CASE OF COLIC v. CROATIA (European Court of Human Rights) 49083/18

The case concerns civil proceedings in which, despite his success in obtaining damages against a private individual who had physically assaulted him, the applicant was ordered to pay the defendant’s costs of the proceedings in an amount higher than that which he had actually been awarded in damages.


FIRST SECTION
CASE OF ČOLIĆ v. CROATIA
(Application no. 49083/18)
JUDGMENT

Art 6 § 1 (civil) • Access to court • Art 1 P1 • Peaceful enjoyment of possessions • Disproportionate costs order against applicant in private civil proceedings amounting to double his compensation award • Access-to-court guarantees applicable with equal strength to private disputes and those involving the State • Application of relevant domestic legislation not within acceptable margin of appreciation allowed to the domestic courts

STRASBOURG
18 November 2021

This judgment will become final in the circumstances set out in Article 44 § 2 of the Convention. It may be subject to editorial revision.

In the case of Čolić v. Croatia,

The European Court of Human Rights (First Section), sitting as a Chamber composed of:

Péter Paczolay, President,
Ksenija Turković,
Alena Poláčková,
Gilberto Felici,
Erik Wennerström,
Raffaele Sabato,
Lorraine Schembri Orland, judges,
and Renata Degener, Section Registrar,

Having regard to:

the application (no. 49083/18) against the Republic of Croatia lodged with the Court under Article 34 of the Convention for the Protection of Human Rights and Fundamental Freedoms (“the Convention”) by a Croatian national, Mr Ljupko Čolić (“the applicant”), on 12 October 2018;

the decision to give notice to the Croatian Government (“the Government”) of the application;

the parties’ observations;

Having deliberated in private on 19 October 2021,

Delivers the following judgment, which was adopted on that date:

INTRODUCTION

1. The case concerns civil proceedings in which, despite his success in obtaining damages against a private individual who had physically assaulted him, the applicant was ordered to pay the defendant’s costs of the proceedings in an amount higher than that which he had actually been awarded in damages.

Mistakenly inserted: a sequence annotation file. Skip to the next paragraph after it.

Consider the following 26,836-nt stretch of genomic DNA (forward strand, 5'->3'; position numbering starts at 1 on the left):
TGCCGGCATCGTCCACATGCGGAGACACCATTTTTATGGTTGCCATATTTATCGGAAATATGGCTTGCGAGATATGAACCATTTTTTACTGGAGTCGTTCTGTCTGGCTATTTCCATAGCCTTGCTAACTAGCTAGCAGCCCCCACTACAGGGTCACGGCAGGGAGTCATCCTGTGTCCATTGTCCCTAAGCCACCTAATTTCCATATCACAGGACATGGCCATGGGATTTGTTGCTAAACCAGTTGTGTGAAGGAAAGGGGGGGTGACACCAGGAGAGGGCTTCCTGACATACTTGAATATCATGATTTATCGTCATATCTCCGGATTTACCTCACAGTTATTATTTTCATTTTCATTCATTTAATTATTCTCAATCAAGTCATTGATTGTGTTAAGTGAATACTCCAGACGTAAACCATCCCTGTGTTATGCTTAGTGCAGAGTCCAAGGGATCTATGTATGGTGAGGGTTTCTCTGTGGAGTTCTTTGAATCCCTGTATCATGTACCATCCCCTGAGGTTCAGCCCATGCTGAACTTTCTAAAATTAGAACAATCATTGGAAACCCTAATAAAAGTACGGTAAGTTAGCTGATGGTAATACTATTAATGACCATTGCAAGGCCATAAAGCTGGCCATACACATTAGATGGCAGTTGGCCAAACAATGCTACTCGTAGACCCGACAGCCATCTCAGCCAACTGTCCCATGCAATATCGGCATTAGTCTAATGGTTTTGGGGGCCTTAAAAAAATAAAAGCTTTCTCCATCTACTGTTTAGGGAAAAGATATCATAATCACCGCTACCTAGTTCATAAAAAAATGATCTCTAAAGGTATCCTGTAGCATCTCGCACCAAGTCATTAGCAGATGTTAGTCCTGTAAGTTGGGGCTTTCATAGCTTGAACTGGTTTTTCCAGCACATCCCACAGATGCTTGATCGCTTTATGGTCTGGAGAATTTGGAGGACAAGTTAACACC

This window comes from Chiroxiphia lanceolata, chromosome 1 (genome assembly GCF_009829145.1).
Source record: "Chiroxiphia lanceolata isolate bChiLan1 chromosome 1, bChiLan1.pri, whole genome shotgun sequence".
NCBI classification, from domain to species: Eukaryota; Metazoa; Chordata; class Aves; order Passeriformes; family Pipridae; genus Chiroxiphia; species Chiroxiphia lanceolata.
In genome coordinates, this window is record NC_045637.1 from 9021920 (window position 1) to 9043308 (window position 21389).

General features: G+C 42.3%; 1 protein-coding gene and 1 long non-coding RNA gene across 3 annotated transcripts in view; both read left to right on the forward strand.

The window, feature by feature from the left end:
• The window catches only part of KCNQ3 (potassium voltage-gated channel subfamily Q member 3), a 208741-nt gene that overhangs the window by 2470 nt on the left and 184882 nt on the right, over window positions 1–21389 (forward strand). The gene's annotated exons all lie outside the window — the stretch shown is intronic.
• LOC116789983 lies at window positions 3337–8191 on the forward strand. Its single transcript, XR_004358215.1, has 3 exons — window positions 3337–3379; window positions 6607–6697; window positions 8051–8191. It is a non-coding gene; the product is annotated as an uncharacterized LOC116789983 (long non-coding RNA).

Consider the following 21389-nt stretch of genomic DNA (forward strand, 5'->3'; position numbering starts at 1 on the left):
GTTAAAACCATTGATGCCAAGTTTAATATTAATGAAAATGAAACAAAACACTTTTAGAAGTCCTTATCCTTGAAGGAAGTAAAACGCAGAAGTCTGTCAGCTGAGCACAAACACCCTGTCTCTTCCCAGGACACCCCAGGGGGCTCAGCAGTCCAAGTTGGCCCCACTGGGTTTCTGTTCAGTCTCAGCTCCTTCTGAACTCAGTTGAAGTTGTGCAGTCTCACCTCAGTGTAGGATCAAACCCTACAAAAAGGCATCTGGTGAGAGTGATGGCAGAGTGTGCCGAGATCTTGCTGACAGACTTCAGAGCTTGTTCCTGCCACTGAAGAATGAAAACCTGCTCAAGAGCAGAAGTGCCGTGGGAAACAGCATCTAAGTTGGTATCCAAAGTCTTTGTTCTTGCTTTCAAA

THE FACTS

2. The applicant was born in 1939 and lives in Zagreb. He was represented by Mr E. Geber, a lawyer practising in Zagreb.

3. The Government were represented by their Agent, Ms Š. Stažnik.

4. The facts of the case, as submitted by the parties, may be summarised as follows.

5. On 25 November 2003 the applicant brought a civil action for damages in the Zagreb Municipal Civil Court (Općinski građanski sud u Zagrebu) against a certain B.H., alleging that he had been physically assaulted by him at a restaurant in Zagreb on 27 December 2001. The applicant claimed a total of 32,200 Croatian kunas (HRK – approximately 4,350 euros (EUR)). The defendant challenged the applicant’s claim as unfounded, claiming that he had never assaulted him and that he could have sustained the alleged injury by slipping on ice. As a precaution, the defendant also objected to the amount of damages claimed.

6. On 29 December 2009 the court obtained an expert medical opinion, which estimated the amount of damage sustained by the applicant. In line with that opinion, on 8 February 2010 the applicant reduced his initial claim to HRK 12,860 (approximately EUR 1,730). In particular, he claimed HRK 4,000 in respect of physical pain suffered, HRK 5,000 in respect of fear, HRK 3,500 in respect of mental anguish caused by loss of amenities of life and HRK 360 in respect of assistance and care by other persons.

7. On 20 December 2011 the first-instance court gave judgment, awarding the applicant a total of HRK 8,360 (approximately EUR 1,130) in damages and HRK 9,750 (approximately EUR 1,310) in costs. In particular, the court awarded him HRK 3,500 in respect of physical pain suffered, HRK 4,500 in respect of fear, and HRK 360 in respect of assistance and care by other persons. The court dismissed his claim in the amount of HRK 3,500 in respect of mental anguish caused by loss of amenities of life because it established that his injuries did not have lasting consequences. At the same time, the court dismissed the remainder of his claim and ordered him to pay the defendant HRK 14,886 (approximately EUR 2,000) in costs. The relevant part of that judgment reads as follows: